On April 13, 2021, Japan held a relevant cabinet meeting and officially announced that nuclear wastewater after the Fukushima Daiichi nuclear power plant accident would be discharged into the Pacific Ocean after treatment and dilution. It is expected that more than 1 million tons of nuclear sewage will be gradually discharged into the ocean in 2023 for a period of 30 years.
After the Fukushima nuclear power plant leak, the nuclear reactors were damaged and melted. In order to cool them down, Japan adopted a water cooling method, which produced a lot of nuclear wastewater. Ten years have passed since the Fukushima nuclear accident in Japan. Today, the status quo of nuclear pollution in Fukushima is still not optimistic. Regarding how to dispose of these nuclear wastewaters, the Japanese government has previously proposed five schemes, among which the cost of discharging into the sea is the lowest.
According to data from TEPCO, as of March this year, the radioactive nuclear wastewater used to cool nuclear reactors has reached 1.25 million tons. At present, all nuclear wastewater is stored in storage tanks of nuclear power plants. It is estimated that by the autumn of 2022, about 1,000 storage tanks with a total capacity of 1.37 million tons prepared by TEPCO will be fully filled, and it is no longer possible to build new storage facilities in the Fukushima Daiichi Nuclear Power Plant.
Previously, TEPCO had stated that after purification treatment, most of the radioactive materials in nuclear wastewater can be removed, but the radioactive material “tritium” cannot be removed. Before discharging the nuclear wastewater treatment water into the ocean, they will dilute the concentration of “tritium” to one-fortieth of the Japanese national standard. Japan also claims that the treated water fully meets safety standards.
Japan’s decision was strongly opposed by countries and organizations around the world, especially its neighbors South Korea and China. According to the New York Times report on April 13, Eunjung Lim, an associate professor of international relations at Kongju National University in Gongju, South Korea, specializes in Japan and South Korea.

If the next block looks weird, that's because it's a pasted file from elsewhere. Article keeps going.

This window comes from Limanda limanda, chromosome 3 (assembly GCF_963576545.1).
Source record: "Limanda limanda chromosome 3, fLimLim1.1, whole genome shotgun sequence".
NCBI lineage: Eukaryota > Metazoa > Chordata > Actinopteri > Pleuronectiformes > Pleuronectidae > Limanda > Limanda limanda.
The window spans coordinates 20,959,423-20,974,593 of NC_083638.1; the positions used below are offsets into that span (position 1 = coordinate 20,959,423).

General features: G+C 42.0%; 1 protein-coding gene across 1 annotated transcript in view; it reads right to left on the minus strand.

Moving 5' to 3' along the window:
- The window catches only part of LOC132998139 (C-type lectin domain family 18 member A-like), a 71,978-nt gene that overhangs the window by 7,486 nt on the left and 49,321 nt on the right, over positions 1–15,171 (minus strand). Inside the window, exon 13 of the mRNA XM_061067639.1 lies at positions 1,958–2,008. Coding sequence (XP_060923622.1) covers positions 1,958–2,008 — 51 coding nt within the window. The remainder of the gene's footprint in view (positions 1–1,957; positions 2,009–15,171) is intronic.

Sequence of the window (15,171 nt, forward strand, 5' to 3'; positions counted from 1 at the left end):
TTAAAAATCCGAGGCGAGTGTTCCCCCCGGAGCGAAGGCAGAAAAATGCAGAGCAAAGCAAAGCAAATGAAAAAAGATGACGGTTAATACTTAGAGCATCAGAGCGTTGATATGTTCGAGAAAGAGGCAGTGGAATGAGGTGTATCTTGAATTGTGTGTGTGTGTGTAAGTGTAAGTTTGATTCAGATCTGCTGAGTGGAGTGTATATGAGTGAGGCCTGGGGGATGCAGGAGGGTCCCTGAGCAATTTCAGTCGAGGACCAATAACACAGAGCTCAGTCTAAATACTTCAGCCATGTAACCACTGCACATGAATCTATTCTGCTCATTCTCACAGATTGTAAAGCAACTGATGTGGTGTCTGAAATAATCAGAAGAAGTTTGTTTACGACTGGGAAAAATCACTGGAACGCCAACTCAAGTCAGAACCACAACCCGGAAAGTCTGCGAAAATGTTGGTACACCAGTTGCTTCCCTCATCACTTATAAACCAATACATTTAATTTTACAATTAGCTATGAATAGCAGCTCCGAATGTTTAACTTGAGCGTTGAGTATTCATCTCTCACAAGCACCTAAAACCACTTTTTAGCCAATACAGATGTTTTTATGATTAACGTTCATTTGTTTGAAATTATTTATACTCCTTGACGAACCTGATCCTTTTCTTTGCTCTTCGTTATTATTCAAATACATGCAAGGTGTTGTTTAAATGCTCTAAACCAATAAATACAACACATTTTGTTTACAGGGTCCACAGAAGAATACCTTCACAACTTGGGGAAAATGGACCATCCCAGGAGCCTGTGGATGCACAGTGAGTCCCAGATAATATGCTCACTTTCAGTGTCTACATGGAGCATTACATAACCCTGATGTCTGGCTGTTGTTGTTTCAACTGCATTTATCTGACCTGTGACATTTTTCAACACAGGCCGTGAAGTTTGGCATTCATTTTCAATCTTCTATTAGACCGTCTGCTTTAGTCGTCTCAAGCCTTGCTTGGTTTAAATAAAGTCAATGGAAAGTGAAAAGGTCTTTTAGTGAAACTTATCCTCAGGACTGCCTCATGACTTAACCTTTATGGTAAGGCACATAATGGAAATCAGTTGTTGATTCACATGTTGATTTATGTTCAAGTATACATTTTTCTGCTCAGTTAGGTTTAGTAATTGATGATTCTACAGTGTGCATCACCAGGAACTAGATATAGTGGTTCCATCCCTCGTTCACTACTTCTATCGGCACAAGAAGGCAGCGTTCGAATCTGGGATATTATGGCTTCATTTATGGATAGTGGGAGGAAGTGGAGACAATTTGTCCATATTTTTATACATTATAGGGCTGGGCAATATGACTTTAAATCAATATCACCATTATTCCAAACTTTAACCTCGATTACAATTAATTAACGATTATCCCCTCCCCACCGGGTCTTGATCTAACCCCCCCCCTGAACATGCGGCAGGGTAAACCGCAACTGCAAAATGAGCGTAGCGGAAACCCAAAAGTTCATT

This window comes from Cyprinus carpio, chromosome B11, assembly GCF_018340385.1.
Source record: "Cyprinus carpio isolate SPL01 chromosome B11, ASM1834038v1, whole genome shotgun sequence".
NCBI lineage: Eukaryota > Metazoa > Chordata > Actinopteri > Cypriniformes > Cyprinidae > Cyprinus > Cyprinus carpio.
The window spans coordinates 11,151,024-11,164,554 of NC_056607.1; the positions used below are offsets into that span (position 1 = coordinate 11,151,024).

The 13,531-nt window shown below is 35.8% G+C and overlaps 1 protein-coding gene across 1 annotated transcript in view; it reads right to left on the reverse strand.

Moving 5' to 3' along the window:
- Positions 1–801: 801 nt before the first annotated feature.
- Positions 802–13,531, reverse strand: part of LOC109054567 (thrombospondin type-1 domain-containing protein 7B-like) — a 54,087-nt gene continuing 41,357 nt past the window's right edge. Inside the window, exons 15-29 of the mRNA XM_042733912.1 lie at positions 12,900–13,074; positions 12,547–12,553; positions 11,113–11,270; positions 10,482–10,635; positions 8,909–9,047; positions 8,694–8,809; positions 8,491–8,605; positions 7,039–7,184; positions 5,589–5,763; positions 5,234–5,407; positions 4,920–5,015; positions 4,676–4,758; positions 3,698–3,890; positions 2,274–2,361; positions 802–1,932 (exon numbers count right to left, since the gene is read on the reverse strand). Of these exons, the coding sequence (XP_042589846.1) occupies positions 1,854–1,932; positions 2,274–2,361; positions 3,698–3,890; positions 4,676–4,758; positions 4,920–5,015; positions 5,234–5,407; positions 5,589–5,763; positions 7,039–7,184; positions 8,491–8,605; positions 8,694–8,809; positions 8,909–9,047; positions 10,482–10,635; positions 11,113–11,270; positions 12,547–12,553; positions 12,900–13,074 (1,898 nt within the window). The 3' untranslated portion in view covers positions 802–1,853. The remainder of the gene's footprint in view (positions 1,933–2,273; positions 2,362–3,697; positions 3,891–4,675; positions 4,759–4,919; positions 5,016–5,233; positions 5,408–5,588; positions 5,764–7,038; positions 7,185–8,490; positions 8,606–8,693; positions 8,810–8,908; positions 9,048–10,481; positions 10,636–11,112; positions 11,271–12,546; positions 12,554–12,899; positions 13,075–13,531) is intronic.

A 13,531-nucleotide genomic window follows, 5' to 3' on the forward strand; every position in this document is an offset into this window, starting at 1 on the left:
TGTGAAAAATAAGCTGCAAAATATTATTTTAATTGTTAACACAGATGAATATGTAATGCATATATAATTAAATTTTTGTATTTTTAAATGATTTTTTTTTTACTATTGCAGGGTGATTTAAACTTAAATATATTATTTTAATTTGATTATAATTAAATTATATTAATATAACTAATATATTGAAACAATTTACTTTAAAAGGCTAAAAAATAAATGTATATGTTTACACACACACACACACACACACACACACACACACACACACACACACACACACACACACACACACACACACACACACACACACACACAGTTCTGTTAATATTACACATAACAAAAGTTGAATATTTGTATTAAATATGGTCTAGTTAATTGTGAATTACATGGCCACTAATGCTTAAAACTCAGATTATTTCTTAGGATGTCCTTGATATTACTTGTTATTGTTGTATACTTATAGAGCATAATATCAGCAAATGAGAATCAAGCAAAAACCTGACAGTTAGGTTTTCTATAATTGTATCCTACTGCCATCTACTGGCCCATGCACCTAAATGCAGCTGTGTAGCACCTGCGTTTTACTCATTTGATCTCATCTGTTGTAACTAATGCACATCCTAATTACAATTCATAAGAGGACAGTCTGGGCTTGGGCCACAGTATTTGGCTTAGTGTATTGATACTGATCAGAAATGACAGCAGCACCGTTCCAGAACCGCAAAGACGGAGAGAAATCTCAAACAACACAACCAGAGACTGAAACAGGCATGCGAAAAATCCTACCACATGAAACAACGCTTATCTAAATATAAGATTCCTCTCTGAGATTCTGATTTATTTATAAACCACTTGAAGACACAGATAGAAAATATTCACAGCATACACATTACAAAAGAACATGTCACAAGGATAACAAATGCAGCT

Whether their worries are rational or not, many people in the region “are going to be very, very anxious about what would happen if this radioactive material came into our near seas and contaminated our resources,” she said.
Even under the best of circumstances, Japan would find it “really difficult to persuade its neighbors to accept this kind of decision, because obviously, it’s not our fault. It’s Japan’s fault, so why do we have to experience this kind of difficulty?” she added.
The Ministry of Foreign Affairs of China strongly condemns the decision made by the Japanese government on April 13, 2021, and stated that the nuclear wastewater discharge plan is extremely irresponsible, and pointed out that the Japanese government has acted in spite of domestic and foreign voices.
Local residents in Japan firmly opposed such a decision, especially the Fisheries Association expressed serious concerns. The local fishermen in Fukushima Prefecture have endured fishing restrictions for ten years, and the industry has always hoped to usher in a rebound after ten years of self-restriction. The government’s decision made them very disappointed.
According to a poll conducted by the Japanese daily “Asahi Shimbun” in January 2021, 55% of Japanese people oppose the discharge of nuclear wastewater, and 86% of Japanese people are worried about international acceptance.
Helmholtz Center for Ocean Research Kiel, a marine research institute in Germany has previously warned that it would only take 57 days for the radioactive materials from Japan’s contaminated water to spread to most of the Pacific Ocean. Shaun Burnie, a nuclear power expert at Greenpeace Japan Office, pointed out in a media interview that decontamination technology is limited and radioactive materials will damage human DNA.
Amid the opposition, the United States expressed support for this. An article published by CNN on April 13 mentioned a statement from the US State Department, “In this unique and challenging situation, Japan has weighed the options and effects, has been transparent about its decision and appears to have adopted an approach. in accordance with globally accepted nuclear safety standards,” the statement said, “We look forward to the (Japanese government’s) continued coordination and communication as it monitors the effectiveness of this approach.”
Some experts pointed out that, in general, the discharge of nuclear sewage into the sea would have an impact on humans. Experiments have shown that long-term consumption of radioactively contaminated seafood may cause excessive accumulation of radioactive substances in the human body, causing various damages to the endocrine system and nervous system and causing diseases.
On March 11, 2011, an earthquake with a magnitude of 9 on the Richter scale occurred in the waters of northeastern Japan and triggered tsunamis. The nuclear power plant located in the Fukushima Industrial Zone in Japan was affected by the earthquake and tsunami. The hydrogen and air leaked into the reactor reacted and exploded, causing radioactive materials to leak to the outside of the nuclear power plant.